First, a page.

Born in Peru in 1922, Yma Sumac was one of those rare performers who could sing five octave ranges effortlessly. Few, if any singers have been able to capture both the lower ranges and the higher ranges of notes up to the fifth octave.
She was said to have been a descendant of Incan kings from her mother's family lineage. At an early age, Sumac stood atop the Andes and sang folklore songs with Peruvian themes. Before long, her voice and smiling persona would involve the audience in a panorama of jungle sounds.
She could ascend and descend the music scale with no choppiness or lack of clarity in the presentation. In addition, Sumac could hold high notes as well as low notes for long periods. Sumac has an official website organized by news, photos, music, biography, shopping, an interview and fan art. In the interview section, Sumac was asked a question about whether or not she had formal training. "No dahling. I just sing and what comes out is what you hear, Sumac said.
In the Peruvian songs "Virgin of the Sun God", "Taki Rari," and "The Forest Creature", Sumac reaches those high octaves with great clarity, no cracks in her voice, in uniform beats, well-defined staccato, rising crescendo, and all the trappings of a dynamic soprano. In "Tumpa" (meaning "Earthquake" in English), Sumac begins in the lower ranges and sings a huge range of notes midway into the piece. Her presentation is clear, forceful and expressive. These songs can be heard on her website.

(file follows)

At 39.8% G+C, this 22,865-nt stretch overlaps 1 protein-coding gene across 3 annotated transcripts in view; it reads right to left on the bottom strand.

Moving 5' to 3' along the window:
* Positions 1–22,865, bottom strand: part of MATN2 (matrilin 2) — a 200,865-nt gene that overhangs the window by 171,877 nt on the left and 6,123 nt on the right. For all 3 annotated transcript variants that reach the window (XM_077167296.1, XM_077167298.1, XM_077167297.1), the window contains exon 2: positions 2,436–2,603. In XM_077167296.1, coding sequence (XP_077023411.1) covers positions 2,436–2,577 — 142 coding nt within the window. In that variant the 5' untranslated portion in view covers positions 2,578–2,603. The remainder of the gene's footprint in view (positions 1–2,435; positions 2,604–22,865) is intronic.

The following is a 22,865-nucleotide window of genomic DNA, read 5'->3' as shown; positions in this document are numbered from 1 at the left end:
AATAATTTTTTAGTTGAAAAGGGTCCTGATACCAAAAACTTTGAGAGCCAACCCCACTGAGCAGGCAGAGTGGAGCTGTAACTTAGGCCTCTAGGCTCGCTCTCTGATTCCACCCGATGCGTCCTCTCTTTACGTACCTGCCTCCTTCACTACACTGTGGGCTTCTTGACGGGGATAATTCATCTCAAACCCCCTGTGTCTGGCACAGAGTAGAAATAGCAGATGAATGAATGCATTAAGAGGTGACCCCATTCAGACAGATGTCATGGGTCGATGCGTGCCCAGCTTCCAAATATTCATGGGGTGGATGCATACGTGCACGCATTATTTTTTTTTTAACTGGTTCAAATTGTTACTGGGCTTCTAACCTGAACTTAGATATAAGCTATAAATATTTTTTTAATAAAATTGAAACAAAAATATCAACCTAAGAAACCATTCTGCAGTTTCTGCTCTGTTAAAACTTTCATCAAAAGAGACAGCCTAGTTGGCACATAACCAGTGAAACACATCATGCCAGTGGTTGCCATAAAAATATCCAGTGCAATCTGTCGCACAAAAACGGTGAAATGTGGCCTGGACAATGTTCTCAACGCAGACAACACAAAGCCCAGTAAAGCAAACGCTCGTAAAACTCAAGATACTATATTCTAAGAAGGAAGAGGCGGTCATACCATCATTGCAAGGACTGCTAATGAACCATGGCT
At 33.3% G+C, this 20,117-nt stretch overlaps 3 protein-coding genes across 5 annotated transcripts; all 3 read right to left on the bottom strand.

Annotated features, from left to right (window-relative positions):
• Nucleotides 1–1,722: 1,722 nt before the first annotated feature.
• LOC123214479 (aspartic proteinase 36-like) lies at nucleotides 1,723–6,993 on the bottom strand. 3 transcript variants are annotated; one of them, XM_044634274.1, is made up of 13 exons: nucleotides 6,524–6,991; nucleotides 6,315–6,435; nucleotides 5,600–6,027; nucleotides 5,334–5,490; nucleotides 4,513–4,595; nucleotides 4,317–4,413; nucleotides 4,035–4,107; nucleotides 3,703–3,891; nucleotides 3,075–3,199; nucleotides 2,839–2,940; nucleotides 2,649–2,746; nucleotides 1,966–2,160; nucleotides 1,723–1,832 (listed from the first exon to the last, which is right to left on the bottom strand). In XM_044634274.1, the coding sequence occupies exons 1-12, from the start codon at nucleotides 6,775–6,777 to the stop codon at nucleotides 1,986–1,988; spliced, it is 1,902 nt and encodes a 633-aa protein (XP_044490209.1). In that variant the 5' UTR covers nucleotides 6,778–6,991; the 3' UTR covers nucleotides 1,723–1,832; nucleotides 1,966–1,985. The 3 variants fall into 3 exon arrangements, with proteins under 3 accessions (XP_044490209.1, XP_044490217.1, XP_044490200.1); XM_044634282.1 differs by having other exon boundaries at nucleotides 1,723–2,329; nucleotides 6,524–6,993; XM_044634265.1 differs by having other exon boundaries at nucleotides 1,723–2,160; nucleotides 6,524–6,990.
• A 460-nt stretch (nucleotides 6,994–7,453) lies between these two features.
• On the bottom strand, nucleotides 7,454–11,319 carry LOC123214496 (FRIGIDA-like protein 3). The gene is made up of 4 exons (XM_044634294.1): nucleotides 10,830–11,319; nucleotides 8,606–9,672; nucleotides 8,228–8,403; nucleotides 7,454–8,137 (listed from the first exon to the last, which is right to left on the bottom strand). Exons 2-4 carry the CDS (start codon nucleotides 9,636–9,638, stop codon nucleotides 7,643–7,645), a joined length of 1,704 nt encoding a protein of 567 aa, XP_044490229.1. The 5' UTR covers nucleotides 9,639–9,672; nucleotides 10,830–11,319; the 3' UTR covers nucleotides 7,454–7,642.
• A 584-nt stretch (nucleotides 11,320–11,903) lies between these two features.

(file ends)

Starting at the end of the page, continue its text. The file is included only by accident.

"Virgin of the Sun God" is one of Sumac's best songs for demonstrating her tremendous vocal range and projection over the sounds of the orchestra. The presentation opens with an opera gong which identifies Sumac's dramatic and consequential grand entrance. She sings with the authority of a dynamic soprano while effortlessly raising her voice to the heavens.